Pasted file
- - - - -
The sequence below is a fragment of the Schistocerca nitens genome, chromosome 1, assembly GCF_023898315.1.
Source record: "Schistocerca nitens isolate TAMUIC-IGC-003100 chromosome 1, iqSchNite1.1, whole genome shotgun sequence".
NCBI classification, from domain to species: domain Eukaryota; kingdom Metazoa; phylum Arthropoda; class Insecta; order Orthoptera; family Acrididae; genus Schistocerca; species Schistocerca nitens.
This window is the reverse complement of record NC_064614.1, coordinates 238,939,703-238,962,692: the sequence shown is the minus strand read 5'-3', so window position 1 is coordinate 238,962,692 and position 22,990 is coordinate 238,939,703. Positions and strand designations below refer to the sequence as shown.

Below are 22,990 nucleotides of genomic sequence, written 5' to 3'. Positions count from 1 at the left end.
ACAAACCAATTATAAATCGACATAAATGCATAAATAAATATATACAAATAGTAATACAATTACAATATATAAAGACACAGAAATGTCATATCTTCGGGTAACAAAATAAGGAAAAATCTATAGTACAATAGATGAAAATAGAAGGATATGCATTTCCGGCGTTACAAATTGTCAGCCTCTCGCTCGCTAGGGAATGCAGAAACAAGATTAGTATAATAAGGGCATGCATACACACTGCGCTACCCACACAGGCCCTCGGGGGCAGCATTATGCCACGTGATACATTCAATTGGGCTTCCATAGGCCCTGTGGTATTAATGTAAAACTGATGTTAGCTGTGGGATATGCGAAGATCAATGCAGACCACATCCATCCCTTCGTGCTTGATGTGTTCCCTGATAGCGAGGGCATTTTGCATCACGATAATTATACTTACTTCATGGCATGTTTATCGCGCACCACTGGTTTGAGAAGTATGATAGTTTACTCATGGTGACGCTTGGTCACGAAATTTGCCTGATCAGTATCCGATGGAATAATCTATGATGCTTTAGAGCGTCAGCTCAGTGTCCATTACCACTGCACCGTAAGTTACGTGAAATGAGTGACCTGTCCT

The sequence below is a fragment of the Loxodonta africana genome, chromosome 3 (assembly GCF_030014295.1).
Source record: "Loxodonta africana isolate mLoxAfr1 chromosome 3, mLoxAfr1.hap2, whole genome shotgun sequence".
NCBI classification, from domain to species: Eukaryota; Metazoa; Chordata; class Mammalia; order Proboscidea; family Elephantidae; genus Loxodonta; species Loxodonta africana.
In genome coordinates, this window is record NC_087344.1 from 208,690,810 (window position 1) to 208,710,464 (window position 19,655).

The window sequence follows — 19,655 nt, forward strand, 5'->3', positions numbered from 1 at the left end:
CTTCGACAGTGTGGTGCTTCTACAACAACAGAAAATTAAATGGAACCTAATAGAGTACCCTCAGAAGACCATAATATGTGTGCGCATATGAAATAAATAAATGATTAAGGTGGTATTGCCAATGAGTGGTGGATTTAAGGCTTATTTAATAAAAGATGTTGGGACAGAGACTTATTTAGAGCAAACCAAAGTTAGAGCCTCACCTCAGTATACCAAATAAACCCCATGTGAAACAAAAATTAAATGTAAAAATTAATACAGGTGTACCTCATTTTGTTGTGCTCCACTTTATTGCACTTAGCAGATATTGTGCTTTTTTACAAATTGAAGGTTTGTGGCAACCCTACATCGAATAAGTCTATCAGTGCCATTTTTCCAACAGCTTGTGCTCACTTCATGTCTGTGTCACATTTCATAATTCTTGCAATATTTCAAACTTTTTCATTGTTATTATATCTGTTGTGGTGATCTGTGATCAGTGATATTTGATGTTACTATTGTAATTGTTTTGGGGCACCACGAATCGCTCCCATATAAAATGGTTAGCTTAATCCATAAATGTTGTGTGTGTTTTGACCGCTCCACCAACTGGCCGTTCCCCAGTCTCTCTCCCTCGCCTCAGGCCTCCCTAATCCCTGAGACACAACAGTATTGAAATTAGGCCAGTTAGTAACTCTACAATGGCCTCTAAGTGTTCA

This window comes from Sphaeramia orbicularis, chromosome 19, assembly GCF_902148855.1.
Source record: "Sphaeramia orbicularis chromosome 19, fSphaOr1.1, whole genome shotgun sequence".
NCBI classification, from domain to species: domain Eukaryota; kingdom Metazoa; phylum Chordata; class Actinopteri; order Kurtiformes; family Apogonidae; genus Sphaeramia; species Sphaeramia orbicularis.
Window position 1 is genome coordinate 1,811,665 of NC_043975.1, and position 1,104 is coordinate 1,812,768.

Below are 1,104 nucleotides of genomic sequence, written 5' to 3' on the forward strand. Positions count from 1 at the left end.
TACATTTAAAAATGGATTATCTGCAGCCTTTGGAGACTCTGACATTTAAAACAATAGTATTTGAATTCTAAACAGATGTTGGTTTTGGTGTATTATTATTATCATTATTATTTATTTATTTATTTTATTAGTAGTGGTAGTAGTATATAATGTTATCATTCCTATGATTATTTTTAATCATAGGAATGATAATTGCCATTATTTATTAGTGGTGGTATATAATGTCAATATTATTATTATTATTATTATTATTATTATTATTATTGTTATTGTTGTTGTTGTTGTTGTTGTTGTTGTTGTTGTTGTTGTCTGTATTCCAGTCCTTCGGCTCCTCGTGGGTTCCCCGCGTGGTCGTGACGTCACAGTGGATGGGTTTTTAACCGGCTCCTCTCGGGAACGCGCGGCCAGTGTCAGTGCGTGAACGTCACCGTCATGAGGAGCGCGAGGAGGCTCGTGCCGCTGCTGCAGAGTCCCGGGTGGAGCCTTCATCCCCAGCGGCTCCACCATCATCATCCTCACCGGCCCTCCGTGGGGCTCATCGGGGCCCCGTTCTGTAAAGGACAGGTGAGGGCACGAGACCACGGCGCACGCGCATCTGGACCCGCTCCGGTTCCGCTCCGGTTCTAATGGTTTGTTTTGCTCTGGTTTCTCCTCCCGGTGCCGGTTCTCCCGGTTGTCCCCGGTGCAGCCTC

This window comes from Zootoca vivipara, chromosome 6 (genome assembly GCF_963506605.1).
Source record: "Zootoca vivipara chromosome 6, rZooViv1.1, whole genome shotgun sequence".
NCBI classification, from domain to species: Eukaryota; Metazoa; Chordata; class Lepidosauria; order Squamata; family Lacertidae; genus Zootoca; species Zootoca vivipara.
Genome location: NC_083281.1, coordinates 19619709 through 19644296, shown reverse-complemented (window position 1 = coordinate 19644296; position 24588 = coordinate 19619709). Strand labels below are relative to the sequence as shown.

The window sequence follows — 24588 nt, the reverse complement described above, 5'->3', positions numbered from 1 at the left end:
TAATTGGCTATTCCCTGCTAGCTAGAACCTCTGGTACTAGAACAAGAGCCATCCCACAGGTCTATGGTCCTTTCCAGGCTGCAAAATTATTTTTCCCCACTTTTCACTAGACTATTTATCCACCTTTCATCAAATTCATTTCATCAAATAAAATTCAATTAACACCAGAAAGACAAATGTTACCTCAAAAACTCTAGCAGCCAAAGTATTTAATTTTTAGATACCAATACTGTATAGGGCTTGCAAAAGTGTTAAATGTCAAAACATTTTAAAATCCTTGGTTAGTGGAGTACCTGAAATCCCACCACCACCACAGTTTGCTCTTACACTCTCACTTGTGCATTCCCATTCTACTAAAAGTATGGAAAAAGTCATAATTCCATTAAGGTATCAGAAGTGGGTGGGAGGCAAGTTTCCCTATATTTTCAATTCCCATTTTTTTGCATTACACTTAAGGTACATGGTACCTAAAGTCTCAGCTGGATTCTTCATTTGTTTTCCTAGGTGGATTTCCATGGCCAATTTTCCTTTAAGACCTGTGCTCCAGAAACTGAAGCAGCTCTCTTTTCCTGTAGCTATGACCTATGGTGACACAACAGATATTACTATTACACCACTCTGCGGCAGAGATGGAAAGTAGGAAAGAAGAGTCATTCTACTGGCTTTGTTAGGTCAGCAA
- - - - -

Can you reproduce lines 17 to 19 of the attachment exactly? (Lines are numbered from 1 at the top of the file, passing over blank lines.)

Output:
Below are 1,104 nucleotides of genomic sequence, written 5' to 3' on the forward strand. Positions count from 1 at the left end.
TACATTTAAAAATGGATTATCTGCAGCCTTTGGAGACTCTGACATTTAAAACAATAGTATTTGAATTCTAAACAGATGTTGGTTTTGGTGTATTATTATTATCATTATTATTTATTTATTTATTTTATTAGTAGTGGTAGTAGTATATAATGTTATCATTCCTATGATTATTTTTAATCATAGGAATGATAATTGCCATTATTTATTAGTGGTGGTATATAATGTCAATATTATTATTATTATTATTATTATTATTATTATTATTGTTATTGTTGTTGTTGTTGTTGTTGTTGTTGTTGTTGTTGTTGTCTGTATTCCAGTCCTTCGGCTCCTCGTGGGTTCCCCGCGTGGTCGTGACGTCACAGTGGATGGGTTTTTAACCGGCTCCTCTCGGGAACGCGCGGCCAGTGTCAGTGCGTGAACGTCACCGTCATGAGGAGCGCGAGGAGGCTCGTGCCGCTGCTGCAGAGTCCCGGGTGGAGCCTTCATCCCCAGCGGCTCCACCATCATCATCCTCACCGGCCCTCCGTGGGGCTCATCGGGGCCCCGTTCTGTAAAGGACAGGTGAGGGCACGAGACCACGGCGCACGCGCATCTGGACCCGCTCCGGTTCCGCTCCGGTTCTAATGGTTTGTTTTGCTCTGGTTTCTCCTCCCGGTGCCGGTTCTCCCGGTTGTCCCCGGTGCAGCCTC

This window comes from Zootoca vivipara, chromosome 6 (genome assembly GCF_963506605.1).